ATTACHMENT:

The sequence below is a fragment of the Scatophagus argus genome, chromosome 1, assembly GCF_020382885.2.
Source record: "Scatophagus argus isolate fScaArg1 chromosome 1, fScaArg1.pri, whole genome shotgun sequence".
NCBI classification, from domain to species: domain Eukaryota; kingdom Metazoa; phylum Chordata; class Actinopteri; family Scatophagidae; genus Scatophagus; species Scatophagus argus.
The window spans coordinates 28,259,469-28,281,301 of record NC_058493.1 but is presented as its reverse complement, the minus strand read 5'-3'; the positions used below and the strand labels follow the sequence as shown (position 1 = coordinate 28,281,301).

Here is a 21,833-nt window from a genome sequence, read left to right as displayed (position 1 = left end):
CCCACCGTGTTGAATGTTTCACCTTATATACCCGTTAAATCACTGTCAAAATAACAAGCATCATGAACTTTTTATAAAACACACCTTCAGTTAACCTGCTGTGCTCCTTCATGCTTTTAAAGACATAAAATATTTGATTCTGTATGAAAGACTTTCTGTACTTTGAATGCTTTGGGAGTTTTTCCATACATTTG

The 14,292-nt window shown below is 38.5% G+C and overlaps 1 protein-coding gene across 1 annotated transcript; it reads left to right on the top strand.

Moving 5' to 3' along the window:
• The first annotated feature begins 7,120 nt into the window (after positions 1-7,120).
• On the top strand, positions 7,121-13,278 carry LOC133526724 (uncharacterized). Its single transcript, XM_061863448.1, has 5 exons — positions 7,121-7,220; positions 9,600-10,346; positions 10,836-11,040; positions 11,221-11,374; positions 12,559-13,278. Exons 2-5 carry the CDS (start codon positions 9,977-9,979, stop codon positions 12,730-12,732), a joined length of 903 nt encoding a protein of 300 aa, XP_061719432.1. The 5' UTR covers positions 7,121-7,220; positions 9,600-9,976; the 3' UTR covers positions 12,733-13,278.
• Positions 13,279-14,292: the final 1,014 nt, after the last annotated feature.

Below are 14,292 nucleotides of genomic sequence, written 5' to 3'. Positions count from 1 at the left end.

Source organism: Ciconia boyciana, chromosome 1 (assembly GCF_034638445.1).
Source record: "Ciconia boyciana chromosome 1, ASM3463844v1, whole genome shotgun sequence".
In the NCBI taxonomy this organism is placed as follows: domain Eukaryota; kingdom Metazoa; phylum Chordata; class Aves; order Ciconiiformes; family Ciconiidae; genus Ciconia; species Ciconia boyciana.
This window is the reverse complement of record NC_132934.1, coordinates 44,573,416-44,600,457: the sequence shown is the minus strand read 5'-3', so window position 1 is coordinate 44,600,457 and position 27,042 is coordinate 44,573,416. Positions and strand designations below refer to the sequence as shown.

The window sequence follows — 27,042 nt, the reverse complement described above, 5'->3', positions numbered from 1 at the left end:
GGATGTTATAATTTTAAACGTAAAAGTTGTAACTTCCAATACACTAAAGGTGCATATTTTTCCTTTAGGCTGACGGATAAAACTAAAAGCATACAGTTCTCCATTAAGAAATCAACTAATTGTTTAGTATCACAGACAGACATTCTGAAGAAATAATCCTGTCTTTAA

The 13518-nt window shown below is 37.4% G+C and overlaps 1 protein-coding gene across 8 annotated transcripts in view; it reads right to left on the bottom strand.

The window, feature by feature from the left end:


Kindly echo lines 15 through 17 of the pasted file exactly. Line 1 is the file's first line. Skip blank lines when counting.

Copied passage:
In the NCBI taxonomy this organism is placed as follows: domain Eukaryota; kingdom Metazoa; phylum Chordata; class Aves; order Ciconiiformes; family Ciconiidae; genus Ciconia; species Ciconia boyciana.
This window is the reverse complement of record NC_132934.1, coordinates 44,573,416-44,600,457: the sequence shown is the minus strand read 5'-3', so window position 1 is coordinate 44,600,457 and position 27,042 is coordinate 44,573,416. Positions and strand designations below refer to the sequence as shown.

The window sequence follows — 27,042 nt, the reverse complement described above, 5'->3', positions numbered from 1 at the left end: